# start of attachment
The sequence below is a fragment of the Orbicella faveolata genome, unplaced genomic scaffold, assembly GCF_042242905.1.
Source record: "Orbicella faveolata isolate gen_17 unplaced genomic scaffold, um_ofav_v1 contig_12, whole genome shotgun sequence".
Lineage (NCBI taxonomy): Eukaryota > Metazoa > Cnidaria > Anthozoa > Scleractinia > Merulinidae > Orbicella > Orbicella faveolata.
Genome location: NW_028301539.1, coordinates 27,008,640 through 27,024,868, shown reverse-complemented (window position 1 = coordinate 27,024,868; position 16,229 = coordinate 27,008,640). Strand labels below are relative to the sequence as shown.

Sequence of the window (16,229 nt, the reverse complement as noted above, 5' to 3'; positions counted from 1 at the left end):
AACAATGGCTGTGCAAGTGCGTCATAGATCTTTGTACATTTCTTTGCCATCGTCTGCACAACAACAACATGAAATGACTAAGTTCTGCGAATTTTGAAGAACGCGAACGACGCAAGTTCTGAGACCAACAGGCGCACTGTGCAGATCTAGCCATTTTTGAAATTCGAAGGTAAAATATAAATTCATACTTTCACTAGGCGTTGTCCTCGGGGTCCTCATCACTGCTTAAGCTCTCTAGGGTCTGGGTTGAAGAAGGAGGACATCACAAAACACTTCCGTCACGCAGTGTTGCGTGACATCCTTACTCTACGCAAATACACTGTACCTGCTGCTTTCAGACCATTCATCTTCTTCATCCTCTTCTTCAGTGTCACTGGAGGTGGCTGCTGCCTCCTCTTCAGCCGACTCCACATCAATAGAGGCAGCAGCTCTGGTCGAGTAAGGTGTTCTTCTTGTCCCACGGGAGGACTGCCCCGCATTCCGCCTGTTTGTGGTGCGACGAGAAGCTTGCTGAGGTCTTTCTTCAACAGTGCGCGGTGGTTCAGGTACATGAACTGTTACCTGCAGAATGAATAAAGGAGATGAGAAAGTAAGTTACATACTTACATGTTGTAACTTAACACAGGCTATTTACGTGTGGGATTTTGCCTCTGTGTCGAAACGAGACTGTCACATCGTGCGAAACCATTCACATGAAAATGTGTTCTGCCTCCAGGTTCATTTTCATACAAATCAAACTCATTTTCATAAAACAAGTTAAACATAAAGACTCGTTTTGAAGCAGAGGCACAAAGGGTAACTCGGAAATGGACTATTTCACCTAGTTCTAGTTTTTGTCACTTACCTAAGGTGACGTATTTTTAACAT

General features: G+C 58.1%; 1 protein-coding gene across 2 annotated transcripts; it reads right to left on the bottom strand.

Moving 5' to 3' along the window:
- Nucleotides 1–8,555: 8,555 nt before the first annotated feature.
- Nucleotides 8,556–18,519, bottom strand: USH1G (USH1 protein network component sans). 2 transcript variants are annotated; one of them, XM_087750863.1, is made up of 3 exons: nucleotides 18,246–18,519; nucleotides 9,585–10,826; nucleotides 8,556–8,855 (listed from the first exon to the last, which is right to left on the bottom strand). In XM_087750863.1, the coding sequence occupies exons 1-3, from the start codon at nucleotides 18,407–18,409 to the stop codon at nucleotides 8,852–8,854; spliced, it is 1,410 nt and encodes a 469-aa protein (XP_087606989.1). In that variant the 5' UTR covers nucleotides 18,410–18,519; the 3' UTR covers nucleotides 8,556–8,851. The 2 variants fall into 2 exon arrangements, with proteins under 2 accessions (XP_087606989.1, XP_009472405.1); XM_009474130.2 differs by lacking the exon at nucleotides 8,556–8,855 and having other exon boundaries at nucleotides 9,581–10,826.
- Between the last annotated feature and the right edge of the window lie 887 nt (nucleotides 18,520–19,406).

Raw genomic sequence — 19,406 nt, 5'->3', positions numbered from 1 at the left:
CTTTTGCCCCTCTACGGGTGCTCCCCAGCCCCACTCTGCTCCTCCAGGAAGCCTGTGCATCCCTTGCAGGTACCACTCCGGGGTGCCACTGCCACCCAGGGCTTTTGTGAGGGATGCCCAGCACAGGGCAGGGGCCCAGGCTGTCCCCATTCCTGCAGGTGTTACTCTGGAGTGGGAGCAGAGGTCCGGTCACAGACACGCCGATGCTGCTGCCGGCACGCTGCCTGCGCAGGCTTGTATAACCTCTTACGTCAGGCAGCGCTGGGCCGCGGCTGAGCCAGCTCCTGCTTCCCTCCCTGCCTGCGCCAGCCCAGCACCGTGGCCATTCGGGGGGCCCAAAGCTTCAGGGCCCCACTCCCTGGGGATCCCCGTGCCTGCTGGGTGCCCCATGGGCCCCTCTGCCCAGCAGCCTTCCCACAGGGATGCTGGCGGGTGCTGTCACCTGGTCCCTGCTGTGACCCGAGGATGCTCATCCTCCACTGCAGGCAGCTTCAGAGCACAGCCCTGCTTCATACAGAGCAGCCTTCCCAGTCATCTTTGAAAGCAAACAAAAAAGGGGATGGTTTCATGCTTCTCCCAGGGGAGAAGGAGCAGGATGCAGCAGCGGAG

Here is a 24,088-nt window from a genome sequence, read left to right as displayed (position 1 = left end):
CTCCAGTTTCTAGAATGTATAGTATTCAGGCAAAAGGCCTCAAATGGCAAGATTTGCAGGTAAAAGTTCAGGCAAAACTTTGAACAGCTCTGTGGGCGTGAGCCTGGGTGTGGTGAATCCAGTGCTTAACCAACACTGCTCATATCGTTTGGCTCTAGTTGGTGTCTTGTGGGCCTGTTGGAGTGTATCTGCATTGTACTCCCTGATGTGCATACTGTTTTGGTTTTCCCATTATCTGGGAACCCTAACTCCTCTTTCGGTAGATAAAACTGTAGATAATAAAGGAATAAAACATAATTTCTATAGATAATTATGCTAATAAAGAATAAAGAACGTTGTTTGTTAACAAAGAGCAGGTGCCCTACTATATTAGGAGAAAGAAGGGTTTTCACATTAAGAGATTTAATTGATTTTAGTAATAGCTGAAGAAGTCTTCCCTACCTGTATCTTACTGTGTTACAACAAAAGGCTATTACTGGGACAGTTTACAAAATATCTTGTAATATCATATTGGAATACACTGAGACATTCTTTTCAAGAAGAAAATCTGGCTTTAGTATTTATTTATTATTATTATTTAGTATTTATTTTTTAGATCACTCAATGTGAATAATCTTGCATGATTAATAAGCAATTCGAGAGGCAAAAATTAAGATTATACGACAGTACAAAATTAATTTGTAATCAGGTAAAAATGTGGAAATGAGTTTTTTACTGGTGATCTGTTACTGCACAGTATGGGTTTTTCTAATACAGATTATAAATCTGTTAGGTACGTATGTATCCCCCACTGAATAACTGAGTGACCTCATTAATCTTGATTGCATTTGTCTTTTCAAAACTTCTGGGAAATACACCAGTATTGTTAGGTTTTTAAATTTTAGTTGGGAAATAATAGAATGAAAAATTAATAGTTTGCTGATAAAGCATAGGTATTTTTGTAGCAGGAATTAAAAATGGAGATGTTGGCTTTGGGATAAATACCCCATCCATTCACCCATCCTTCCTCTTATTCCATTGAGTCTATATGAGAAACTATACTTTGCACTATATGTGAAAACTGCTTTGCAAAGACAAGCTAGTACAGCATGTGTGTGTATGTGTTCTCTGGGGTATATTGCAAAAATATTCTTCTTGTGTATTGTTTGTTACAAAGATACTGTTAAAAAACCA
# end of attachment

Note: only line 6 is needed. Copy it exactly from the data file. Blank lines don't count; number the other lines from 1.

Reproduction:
AACAATGGCTGTGCAAGTGCGTCATAGATCTTTGTACATTTCTTTGCCATCGTCTGCACAACAACAACATGAAATGACTAAGTTCTGCGAATTTTGAAGAACGCGAACGACGCAAGTTCTGAGACCAACAGGCGCACTGTGCAGATCTAGCCATTTTTGAAATTCGAAGGTAAAATATAAATTCATACTTTCACTAGGCGTTGTCCTCGGGGTCCTCATCACTGCTTAAGCTCTCTAGGGTCTGGGTTGAAGAAGGAGGACATCACAAAACACTTCCGTCACGCAGTGTTGCGTGACATCCTTACTCTACGCAAATACACTGTACCTGCTGCTTTCAGACCATTCATCTTCTTCATCCTCTTCTTCAGTGTCACTGGAGGTGGCTGCTGCCTCCTCTTCAGCCGACTCCACATCAATAGAGGCAGCAGCTCTGGTCGAGTAAGGTGTTCTTCTTGTCCCACGGGAGGACTGCCCCGCATTCCGCCTGTTTGTGGTGCGACGAGAAGCTTGCTGAGGTCTTTCTTCAACAGTGCGCGGTGGTTCAGGTACATGAACTGTTACCTGCAGAATGAATAAAGGAGATGAGAAAGTAAGTTACATACTTACATGTTGTAACTTAACACAGGCTATTTACGTGTGGGATTTTGCCTCTGTGTCGAAACGAGACTGTCACATCGTGCGAAACCATTCACATGAAAATGTGTTCTGCCTCCAGGTTCATTTTCATACAAATCAAACTCATTTTCATAAAACAAGTTAAACATAAAGACTCGTTTTGAAGCAGAGGCACAAAGGGTAACTCGGAAATGGACTATTTCACCTAGTTCTAGTTTTTGTCACTTACCTAAGGTGACGTATTTTTAACAT